But the bat flip….the bat flip was something else entirely.
Let’s be honest: between May of 1994 (where it became pretty clear that there would be no three-peat) and July of 2015, Toronto was baseball’s no-man’s land. It was a team – and to some extent, a city – without an identity. The Jays sometimes made big splashes (Roger Clemens, A.J. Burnett, B.J. Ryan, the Jose Reyes trade), and sometimes had some great individual accomplishments (Rookie of the Year and Cy Young seasons, All-Star campaigns), but more often than not appeared lost in the wilderness. They were a team in a big market that operated with a small market mentality. They had no swagger, no confidence. They were always an afterthought.
Bautista’s emergence in 2010 started to change all of that, but it was the bat flip that once and for all demolished it.
With one swing of the bat both the Toronto Blue Jays and the city of Toronto were back on the landscape. The blast, the sneer, and the accompanying emotional reaction announced to the world that this team and this market would no longer be pushed around or bullied. Not by the Red Sox, not by the Yankees, not by anybody. The home run let baseball know that the Blue Jays were confident and cocky, and showed just how loved and embraced they were by not only the city but the entire country. It was the singular most important moment in decades and it was all because of one man.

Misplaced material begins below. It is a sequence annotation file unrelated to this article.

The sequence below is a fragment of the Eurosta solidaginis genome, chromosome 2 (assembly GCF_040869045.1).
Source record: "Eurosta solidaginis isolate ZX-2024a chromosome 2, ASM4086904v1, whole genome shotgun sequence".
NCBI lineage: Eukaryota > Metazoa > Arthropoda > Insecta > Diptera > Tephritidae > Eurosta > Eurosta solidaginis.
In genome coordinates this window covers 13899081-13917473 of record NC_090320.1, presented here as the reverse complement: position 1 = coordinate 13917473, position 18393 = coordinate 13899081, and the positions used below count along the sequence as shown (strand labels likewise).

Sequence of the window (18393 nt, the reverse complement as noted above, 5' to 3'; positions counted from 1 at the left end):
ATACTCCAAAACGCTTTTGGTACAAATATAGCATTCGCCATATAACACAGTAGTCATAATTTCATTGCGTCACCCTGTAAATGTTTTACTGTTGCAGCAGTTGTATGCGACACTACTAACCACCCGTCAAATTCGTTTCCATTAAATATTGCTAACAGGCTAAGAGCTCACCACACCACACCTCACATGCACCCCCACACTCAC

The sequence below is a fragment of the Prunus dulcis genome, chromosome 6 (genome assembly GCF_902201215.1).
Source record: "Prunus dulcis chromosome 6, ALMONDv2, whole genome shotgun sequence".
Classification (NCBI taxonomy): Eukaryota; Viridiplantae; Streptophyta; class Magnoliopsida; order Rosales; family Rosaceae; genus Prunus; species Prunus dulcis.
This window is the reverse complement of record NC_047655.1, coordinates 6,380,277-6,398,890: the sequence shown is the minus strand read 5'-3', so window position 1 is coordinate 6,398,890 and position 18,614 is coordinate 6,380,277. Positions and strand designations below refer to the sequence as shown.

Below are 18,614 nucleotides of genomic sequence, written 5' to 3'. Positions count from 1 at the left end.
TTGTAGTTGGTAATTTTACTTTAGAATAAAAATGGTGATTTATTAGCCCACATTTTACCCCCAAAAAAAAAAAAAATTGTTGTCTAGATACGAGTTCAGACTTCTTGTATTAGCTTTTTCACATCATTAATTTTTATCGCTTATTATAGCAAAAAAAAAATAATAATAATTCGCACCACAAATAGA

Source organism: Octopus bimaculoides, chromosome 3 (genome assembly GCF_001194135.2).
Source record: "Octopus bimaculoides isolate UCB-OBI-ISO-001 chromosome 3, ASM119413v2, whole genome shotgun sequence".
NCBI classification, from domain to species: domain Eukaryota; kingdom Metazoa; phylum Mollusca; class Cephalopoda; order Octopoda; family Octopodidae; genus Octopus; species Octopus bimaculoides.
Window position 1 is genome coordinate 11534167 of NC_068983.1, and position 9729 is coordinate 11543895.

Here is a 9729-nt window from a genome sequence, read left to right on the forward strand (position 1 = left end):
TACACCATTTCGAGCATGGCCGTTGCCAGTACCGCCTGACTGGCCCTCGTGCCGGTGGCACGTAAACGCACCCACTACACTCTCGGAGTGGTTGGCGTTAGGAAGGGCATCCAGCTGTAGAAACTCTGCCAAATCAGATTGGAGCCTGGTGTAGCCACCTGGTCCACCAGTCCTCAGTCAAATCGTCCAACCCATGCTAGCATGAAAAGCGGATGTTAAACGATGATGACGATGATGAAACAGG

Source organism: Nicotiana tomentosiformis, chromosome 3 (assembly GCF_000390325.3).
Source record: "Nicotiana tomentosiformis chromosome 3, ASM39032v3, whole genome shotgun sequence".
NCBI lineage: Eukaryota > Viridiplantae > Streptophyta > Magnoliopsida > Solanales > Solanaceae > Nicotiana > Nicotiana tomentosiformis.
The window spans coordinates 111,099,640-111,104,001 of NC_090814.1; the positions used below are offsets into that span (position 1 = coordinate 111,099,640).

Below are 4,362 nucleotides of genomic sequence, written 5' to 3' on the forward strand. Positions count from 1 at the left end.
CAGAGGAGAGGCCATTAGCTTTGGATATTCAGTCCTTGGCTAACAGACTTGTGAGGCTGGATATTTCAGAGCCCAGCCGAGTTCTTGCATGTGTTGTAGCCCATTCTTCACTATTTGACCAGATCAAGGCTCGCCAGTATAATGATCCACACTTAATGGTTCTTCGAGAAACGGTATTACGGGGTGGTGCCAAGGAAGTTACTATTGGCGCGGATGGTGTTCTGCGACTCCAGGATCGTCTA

People started following the Blue Jays again because of Bautista. MLB.com began featuring stories on the Blue Jays again because of Bautista. Blue Jay caps, shirts, and jerseys began popping up all over Canada again because of Bautista. Pop culture and other sporting celebrities began flocking to the Rogers Centre because of Bautista.
It’s no secret that Jose is struggling this year, and if this is indeed his final few days as a Jay, going out with sub-par numbers on a last place team is far from how we’d like to see him go.
But even if this is the end, his legacy will endure. His attitude, his preparation, the ferocity with which he played the game will live on within guys like Marcus Stroman, Roberto Osuna, Josh Donaldson, and Devon Travis, and from them to players like Guerrero, Bichette, and Alford. In a few years from now his name will be enshrined on the Level of Excellence, and (hopefully) a statue of the bat flip will be erected outside the stadium.
But until then there are still four games left, four opportunities for fans to serenade him with all the love and pomp and adulation he deserves.
Though the concept of importance might indeed be subjective, and thought there still may be doubt in the minds of many where Jose fits in, consider one final argument. The Blue Jays have eclipsed the 3-million mark in attendance for the second straight year. Attendance has more than doubled since the year Bautista became a star. There is no denying those numbers and there is no denying that most of those people came to see Jose Bautista.
And at least in my mind there is no denying Jose Bautista’s place as the most important player in Blue Jays history.
Godspeed Jose. You will be missed.